She pinned the layers of my hair up, allowing only a few of the tight curls to fall over my shoulders. The dress was a dark shade of blue, almost as dark as the night. The sleeves ran down to my wrists, and the collar was high around my neck, and met with a plunging line down the front of the dress. Small dark blue beading adorned the bodice, following the revealing line down to the skirt.
“I’m to wear this?” I asked as Myriah guided me down the hallway to the dining room.
She said nothing in reply. Her silence was my answer: a gift from my father. My body was exposed in a way I was not used to; in a way I had always known to be unacceptable. As I sat quietly, I tried to pay attention to my deep breathing as I waited. Time stood still as I felt a wave of nerves wash over me upon his entrance into the room.
He was dressed in black, from head to feet. His blue eyes pierced mine as he took his own seat at the head of the table. I adjusted quickly in my own seat beside him, sliding my hands underneath my thighs. He smiled warmly and lifted his goblet for the nearby servant to fill with wine.
“I’m glad to see you came. Did you enjoy your day, mein liebste?” he asked as he took a sip.
I nodded slowly as I watched the servant maneuver to my place setting and fill my goblet with the same wine. My father lifted a piece of the sweet meats, which had been set before him. Piles of meat rested upon each other on large, wooden trays, while bowls of freshly picked strawberries were strewn nearby. Loaves of bread were cut into large squares, and adorned with small amounts of freshly churned butter. Everything smelled so wonderfully.
“Tell me what you did to amuse yourself,” he said as he took a bite from a piece of meat on his plate. He watched me with entertained eyes as I carefully lifted a few figs from a nearby platter and placed them on my plate. I popped a pomegranate seed into my mouth as I tried to think how best to answer his question.
“What did you do?” he asked again as he leaned upon his elbows, moving closer towards me with interested eyes.
It was strange for me to explain how I spent most of my days in the library. I assumed he’d known what my mother had permitted me only to do.
“I was preoccupied by my lessons,” I said softly, “and spent much of my day in the library. Mother only allowed me to—” I stopped myself from saying anything further as he watched me with a darkened expression. “I enjoy spending time in the library. It’s often the only place I consider my own,” I quickly added, darting my gaze to the figs on my plate.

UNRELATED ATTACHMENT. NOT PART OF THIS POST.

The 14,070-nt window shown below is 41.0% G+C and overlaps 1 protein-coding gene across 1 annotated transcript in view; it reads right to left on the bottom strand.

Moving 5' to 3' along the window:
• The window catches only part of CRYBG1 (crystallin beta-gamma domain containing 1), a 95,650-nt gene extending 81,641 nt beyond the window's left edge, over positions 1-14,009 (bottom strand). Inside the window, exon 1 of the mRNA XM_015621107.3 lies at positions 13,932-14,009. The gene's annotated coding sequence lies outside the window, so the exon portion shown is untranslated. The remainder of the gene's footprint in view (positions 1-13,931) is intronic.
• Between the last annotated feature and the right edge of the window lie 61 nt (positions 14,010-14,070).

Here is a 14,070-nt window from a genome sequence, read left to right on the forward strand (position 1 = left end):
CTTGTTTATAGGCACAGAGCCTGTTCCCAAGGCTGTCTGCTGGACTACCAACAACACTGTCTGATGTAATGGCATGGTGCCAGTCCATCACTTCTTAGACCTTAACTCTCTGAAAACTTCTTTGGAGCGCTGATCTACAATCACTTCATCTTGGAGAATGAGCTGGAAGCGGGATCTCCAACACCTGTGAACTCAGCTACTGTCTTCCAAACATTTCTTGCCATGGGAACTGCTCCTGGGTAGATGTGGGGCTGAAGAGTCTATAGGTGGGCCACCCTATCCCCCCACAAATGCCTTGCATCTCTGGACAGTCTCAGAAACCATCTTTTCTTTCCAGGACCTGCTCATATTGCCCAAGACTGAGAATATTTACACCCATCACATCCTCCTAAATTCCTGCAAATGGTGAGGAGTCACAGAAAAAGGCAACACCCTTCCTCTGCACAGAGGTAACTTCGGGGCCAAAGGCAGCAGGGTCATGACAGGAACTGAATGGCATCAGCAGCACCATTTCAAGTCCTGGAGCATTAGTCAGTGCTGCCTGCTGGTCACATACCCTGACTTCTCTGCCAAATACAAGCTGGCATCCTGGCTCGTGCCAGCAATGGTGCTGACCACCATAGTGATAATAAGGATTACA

I heard my father chuckle as he lifted his goblet toward the servants again. They quickly refilled it and my father took a longer sip. The servant came to check upon my goblet, only to find I hadn’t touched it. The smell of the wine was too strong. I placed my hand on the rim of the goblet and shook my head at the servant.
“No wine for you, liebste?” he asked, seeming a bit surprised. “Do you not like it?”
“I enjoy sweet wines. This is a bit too strong.” I knew my father enjoyed stronger tangier ales and merlots than I preferred. As a child, I had only been permitted to have a sweeter, diluted wine. It was what I became accustomed to. He only chuckled at my reply.
“The late königin possessed the same tastes,” he murmured, glancing at me as if he were pleased with my response. “I think perhaps if you try to drink more of this, you’ll grow a liking to it,” He gestured towards his cup.
I noticed his eyes trailed over me a bit longer than before.
“May I be permitted to ask you a question?” I asked softly as I lifted my goblet to my lips.
I wondered if I did as he suggested and drink a bit of his wine, he would converse more candidly with me. He nodded as he watched me take a sip of the dry cabernet.
Seeming to be pleased by my actions, my father took a deep bite from the meat as he raised his brow curiously.
“You may ask me anything.”
He smirked as I shifted in my chair, uncomfortable from the carved figures on the backrest. I imagined the king who left the poor maid in the hallway, alone, terrified, found a small amount of pleasure in my unease.
“I briefly overheard a rumor about a wedding that might be in development,” I said softly, taking another small sip of the bitter-tasting wine. My father straightened in his seat as his gaze latched onto mine. His piercing glare could burn through me. His hand slid nervously through his hair again.
“Have you found a wife?” I asked as I picked up a small carrot from a nearby plate and started to nibble on the edge.
He lowered the meat back down onto his plate. Warily, he wiped his fingers on the linen near his side and grazed his fingertips along the edge of his beard.
“I would do anything to make you happy, Aurelia. You must know this,” he said tenderly, his gaze catching mine.
His answer felt a bit unusual. As he shifted in his chair and nervously fumbled with the cloth napkin in his lap, he appeared to be trying to choose his words wisely; His eyes focused on mine.